To tackle unfamiliarity with tooling, and creating and updating components. We decided to start from the fundamental with a guide on how components work in Figma, as well as applying it to our context i.e. how components work in our Design Kit.
A detailed guideline of how our Design Kit was structured, was also included and updated to the latest version based on our design system refresh plan.
We also took the opportunities to further document best practices so this knowledge didn't get lost amongst designers of different skill levels for example:
To set the right expectation going in, we also drafted a documentation "guideline for our guideline" 😄 loosely based on Material Design.
However in order to further provide context for our designers as well as help new designers level up in tooling, we also added:
In reality, as the design system refresh plan was on-going at the same time as other high priority features/projects, we needed to quickly add documentation to our existing components while working in parallel on the refresh. Though we could rely on the guideline, some other information was not useful at this juncture e.g. Page organisation.
Guideline and documentation did play a crucial role in implementing processes, however, what's even more important was to identify how each designer learned and adopted processes to cater to their needs. Adoption and maintenance was also difficult and continuous work. A single template or guideline did not do this work of advocating for adoption.
This could be tackled through personalised feedback and pair design. Setting the right expectation and giving feedback through formal (Design Review) and informal (1-1) sessions proved to be effective for folks who needed a little more support in their learning. Having a pair designer could also feel like "a guardian" that boosted designers' confidence in contributing to the Design Kit.
Similar to any other designers who work in cross functional teams, each of our designer needed to embrace simultaneously 2 team cultures:
Despite having processes for Team Updates and Design Review in place, we started facing new challenges as we transitioned into this squad model late 2018 and early 2019:
"While all of these smaller teams (e.g. squads) mostly operate independently, it’s important that they remain in contact." – Org Design for Design Orgs, Peter Merholz, Kristin Skinner
To continue supporting the outcome oriented goals of the product team, improving efficiency for our designers, and raising the quality of our wor, we looked into pair designing as a way to tackle the new challenges.
Desk research↩︎ showed that pair designing is often used to encourage more in-depth discussion and feedback amongst designers when a large setting (like our Design Review) doesn't afford it. Designers in a pair design relationship also act as partners instead of enacting just a "feedback" relationship.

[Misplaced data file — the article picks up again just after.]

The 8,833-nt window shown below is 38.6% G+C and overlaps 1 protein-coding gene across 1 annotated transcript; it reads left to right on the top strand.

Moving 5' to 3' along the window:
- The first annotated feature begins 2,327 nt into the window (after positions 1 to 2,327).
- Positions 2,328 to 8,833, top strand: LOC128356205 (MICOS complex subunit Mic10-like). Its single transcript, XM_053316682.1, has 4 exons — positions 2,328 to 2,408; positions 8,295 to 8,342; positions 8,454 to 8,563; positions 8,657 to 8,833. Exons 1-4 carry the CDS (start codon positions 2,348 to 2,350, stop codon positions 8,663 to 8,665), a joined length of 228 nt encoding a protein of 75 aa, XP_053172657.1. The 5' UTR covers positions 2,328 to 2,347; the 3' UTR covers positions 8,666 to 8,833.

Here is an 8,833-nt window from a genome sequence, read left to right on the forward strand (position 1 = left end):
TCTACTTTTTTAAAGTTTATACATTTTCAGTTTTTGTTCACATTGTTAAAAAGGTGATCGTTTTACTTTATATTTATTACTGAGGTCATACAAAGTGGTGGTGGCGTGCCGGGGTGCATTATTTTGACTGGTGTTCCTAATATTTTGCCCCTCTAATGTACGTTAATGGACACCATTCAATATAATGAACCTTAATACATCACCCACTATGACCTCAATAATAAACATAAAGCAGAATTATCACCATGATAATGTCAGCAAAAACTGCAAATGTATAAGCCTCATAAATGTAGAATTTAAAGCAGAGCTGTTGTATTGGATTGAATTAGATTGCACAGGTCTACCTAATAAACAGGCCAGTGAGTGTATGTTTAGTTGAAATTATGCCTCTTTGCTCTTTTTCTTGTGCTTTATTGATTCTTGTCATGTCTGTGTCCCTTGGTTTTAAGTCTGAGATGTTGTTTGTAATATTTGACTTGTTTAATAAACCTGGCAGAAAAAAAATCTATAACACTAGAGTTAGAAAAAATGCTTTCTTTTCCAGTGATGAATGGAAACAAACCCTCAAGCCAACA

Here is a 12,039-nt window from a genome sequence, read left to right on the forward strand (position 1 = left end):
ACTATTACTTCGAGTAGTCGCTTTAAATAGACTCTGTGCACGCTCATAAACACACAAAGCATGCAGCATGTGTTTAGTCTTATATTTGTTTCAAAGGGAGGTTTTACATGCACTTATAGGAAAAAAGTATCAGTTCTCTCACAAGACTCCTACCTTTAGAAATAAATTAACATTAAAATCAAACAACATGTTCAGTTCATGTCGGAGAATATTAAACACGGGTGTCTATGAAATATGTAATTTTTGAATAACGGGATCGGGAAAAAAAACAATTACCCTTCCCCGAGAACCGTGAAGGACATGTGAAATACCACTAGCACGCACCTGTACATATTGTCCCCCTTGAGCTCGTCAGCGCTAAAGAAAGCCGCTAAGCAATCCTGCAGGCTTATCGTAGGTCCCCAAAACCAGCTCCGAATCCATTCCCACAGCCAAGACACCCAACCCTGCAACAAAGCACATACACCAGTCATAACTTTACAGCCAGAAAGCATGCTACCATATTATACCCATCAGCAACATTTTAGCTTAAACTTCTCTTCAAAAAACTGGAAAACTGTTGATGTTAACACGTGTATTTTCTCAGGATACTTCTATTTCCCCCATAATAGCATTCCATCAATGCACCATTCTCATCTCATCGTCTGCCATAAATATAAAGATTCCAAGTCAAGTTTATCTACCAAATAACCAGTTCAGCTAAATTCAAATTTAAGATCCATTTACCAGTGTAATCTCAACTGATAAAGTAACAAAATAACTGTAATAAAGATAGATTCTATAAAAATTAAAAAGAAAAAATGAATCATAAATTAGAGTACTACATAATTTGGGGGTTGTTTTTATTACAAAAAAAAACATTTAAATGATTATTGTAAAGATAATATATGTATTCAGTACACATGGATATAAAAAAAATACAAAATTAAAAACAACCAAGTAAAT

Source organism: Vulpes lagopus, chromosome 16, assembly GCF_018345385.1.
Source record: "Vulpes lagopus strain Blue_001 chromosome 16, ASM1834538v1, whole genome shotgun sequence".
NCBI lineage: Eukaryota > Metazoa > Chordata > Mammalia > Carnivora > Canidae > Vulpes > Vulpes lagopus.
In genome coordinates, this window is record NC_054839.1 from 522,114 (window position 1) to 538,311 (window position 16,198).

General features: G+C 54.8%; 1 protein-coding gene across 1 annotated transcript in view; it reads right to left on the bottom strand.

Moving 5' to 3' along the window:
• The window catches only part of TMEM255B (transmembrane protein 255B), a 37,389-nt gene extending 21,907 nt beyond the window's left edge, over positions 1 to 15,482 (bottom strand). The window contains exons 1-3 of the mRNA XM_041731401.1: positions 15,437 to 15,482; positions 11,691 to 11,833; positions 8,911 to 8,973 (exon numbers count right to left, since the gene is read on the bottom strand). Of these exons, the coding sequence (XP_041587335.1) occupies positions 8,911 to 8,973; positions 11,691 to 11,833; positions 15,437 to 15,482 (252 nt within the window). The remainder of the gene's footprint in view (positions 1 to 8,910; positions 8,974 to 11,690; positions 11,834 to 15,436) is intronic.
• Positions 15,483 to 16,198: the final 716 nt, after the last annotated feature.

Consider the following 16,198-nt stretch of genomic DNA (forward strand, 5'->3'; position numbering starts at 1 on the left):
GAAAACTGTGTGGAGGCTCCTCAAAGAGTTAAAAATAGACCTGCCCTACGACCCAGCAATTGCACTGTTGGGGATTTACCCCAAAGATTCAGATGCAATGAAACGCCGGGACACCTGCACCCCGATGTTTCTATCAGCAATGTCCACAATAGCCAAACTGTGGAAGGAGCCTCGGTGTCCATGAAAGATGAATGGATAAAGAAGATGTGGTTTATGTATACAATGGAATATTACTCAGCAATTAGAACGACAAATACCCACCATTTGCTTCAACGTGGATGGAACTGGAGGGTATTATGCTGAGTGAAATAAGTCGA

We worked to adapt this process into our team.
The first step in structuring our pair design process was establishing clarity in team structure and responsibility mapping.
In order to decide where designers should be allocated we outlined criteria for consideration:
With clarity in responsibility mapping, we could clearly see the relationship between designers and how they could start pair designing vertically and horizontally (illustration below).
We formalized this into different sessions that designers could take initiative to conduct and outlined the topic of discussion for each session to make the best out of the relationship:
We went a step further to set up regular alignments between the Design Lead of the Brokerage team and the PMs of the business unit to ensure we were aware of upcoming work to prepare for resources allocation. This was also an opportunity for me to exchange feedback with PMs on future resources need.
The Brokerage Design Bi-weekly Catchup followed the Priority alignment meeting to keep designers informed. This was also where allocation of designers was discussed, and designers could be encouraged or themselves proposed to pair design when needed.
After a while we realised parts of the process wasn't working. Since we also had our larger Design Team Weekly Update and Design Review, the Brokerage Bi-Weekly Catchup became repetitive and time-wasting so we scrapped the meeting altogether.
Upon implementing this process we went through a re-org back into the service model i.e. 1 design team providing service to the product, marketing teams. The structure proved to continue working to weather even larger organisational changes.
With frequent pairing, we reduced the number of double work/projects to 0. We were kept in sync of the different changes happening to the infrastructure, vertical and user journey we were working on.